New alcohol restrictions will be enforced in Alice Springs in an effort to reduce the violence sweeping the outback township.
Speaking to reporters in the Central Australian town, Anthony Albanese and Northern Territory Chief Minister Natasha Fyles announced a range of new measures to address a spike in youth crime, alcohol-fuelled violence and other anti-social behaviours.
Takeaway sales of alcohol will be banned on Monday and Tuesday and further restrictions will apply on the other days between 3pm and 7pm. People will only be allowed one purchase per day.
Ms Fyles said the alcohol restrictions would be reassessed after three months.
“I will say upfront that not everyone will be happy with these announcements,” she said.
“The community has called on the government to step up, to step in and to help with a range of solutions and trials. And that is what we are going to do, but in return I ask the community to work with us.”
Ms Fyles said the NT government would work with the commonwealth on a package to support children and families.
The prime minister also announced funding for high visibility police operations, emergency accommodation and women’s services.
Social worker Dorrelle Anderson has been appointed to the new position of Central Australia regional controller. She will advise the federal and territory governments on possible opt-out alcohol bans across the community by February 1.
Mr Albanese said alcohol wasn’t the only factor driving violence in the community.
But he and Ms Fyles blamed the former Morrison Coalition government for allowing the grog bans under the Stronger Futures policy to expire. The Stronger Futures laws lapsed on July 17 last year, after the election of the Labor government.
Mr Albanese landed in Alice Springs about 1.45pm, where he was joined by Labor senators Malarndirri McCarthy and Pat Dodson, Indigenous Australians Minister Linda Burney and Lingiari MP Marion Scrymgour.
Ms Burney said the government had responded to a “desire from the community for action”.
“That’s what’s significant. The issues of youth on the streets and the issue of alcohol-fuelled violence are real,” she told reporters.
“Let’s not pretend that they aren’t. They are real.”
Mr Albanese is understood to have planned a trip to Alice Springs in December which was delayed after he was diagnosed with Covid-19.
His visit comes after days of headlines about the youth crime and amid debate over amending the constitution to enshrine an Indigenous Voice to parliament.
Mr Albanese said he wanted to “leave the door open as wide as possible, for as broad a support as possible” for the Voice, which would be an advisory body on issues affecting Aboriginal Torres Strait Islander people.
“This should be where people are looking for agreement, not looking for an argument, because this is important for respect for First Nations people, for the way that Australians see ourselves and the way the world sees us,” he said on Tuesday evening.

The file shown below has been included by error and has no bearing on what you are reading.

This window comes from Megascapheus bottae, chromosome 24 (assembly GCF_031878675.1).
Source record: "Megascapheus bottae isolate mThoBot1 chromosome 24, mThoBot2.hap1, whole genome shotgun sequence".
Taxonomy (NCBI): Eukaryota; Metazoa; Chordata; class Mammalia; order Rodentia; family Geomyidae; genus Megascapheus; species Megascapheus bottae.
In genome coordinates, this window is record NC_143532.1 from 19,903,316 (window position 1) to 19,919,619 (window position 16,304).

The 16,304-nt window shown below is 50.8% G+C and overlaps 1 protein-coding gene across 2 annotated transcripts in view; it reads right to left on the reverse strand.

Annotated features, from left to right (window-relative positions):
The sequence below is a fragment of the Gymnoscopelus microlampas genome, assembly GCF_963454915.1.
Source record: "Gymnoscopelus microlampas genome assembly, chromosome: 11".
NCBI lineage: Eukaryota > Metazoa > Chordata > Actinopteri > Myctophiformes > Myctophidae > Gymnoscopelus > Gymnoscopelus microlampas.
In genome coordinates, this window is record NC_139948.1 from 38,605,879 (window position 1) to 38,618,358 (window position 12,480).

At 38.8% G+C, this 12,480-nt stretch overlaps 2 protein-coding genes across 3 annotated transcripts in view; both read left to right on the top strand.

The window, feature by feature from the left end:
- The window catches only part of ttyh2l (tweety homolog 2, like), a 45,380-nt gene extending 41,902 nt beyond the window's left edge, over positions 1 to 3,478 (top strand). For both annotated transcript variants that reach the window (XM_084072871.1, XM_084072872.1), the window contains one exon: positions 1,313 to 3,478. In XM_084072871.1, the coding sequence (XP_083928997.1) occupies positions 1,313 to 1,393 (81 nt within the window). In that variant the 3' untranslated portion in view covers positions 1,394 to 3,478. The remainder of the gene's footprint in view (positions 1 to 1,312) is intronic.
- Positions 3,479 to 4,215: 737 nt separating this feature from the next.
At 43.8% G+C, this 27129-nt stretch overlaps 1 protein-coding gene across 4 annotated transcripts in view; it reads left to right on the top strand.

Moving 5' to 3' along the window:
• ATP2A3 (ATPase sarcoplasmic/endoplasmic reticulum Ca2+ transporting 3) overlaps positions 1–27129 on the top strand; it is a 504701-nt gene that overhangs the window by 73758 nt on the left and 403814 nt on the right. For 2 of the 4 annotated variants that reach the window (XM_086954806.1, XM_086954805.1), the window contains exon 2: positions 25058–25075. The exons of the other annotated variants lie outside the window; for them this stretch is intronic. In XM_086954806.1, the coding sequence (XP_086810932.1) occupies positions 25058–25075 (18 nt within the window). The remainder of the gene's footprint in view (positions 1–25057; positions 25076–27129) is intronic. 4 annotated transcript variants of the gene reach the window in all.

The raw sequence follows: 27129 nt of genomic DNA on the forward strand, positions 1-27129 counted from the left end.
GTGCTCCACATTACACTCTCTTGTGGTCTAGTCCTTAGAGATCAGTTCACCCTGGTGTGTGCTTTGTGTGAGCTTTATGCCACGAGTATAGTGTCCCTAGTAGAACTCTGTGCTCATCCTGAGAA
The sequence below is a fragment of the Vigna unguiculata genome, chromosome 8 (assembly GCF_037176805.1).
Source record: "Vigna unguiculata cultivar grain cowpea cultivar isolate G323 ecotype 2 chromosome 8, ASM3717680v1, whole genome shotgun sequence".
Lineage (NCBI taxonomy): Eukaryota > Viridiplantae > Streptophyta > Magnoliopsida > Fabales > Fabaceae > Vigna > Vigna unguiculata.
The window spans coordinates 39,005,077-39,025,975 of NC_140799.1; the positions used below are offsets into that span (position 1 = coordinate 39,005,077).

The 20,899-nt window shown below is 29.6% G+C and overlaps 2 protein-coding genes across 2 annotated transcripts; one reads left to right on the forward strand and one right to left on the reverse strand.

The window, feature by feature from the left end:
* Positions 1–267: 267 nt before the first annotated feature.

Chief Minister Fyles said earlier on Tuesday she wouldn’t support another “race-based policy” such as a Howard-era style intervention involving booze bans and welfare controls.
“We need to talk to the Commonwealth about needs-based funding for certain services,” she told Sky News after arriving in Alice Springs.
“I don’t believe we need federal intervention from the police or the military.”
The outback town is in the national spotlight following the release of fresh crime statistics from the NT Police, which show rates of violence have increased since the Howard-era laws enforcing alcohol bans in some areas expired last year.
The new data revealed assaults and property offences skyrocketed in the 12 months to December 2022.
Assaults in the town increased by 43 per cent from December 1, 2021 to November 30 last year.
Domestic violence-related assaults increased by 53 per cent while alcohol-related assaults were up by 54 per cent.
The Howard government implemented a package of laws known as the intervention in 2007 which were directed at addressing disproportionate levels of violence in Indigenous communities in the NT.
The laws paved the way for unprecedented government control over certain communities and were viewed by critics as interfering in Indigenous people’s self-determination without prior consultation with Aboriginal leaders.
Peter Dutton has said the Albanese government should urgently reintroduce bans on the sale of alcohol in some parts of the NT.
The Opposition Leader – who has been accused of playing politics with the issue – has also called for the government to send in Australian Federal Police and other emergency services to restore law and order.
“It’s not a race thing. It’s a law and order and crime problem,” Mr Dutton told Nine on Tuesday.
“The prime minister has the resources, the ability, and should show the leadership to deal with this issue.”
NT Police Commissioner Jamie Chalker said the federal government had to be at the table.
“I think it’s positive that both are going down there to see what is occurring on the ground, and doing a lot of listening,” he told ABC Radio on Tuesday morning.
“(Police) are out there front and centre, everybody can see the presence of police out there … and yet we still have these social issues. I think we need a broader conversation.”
Mr Chalker said each night, hundreds of children who can’t return to their homes are roaming the streets, drinking alcohol and committing crimes.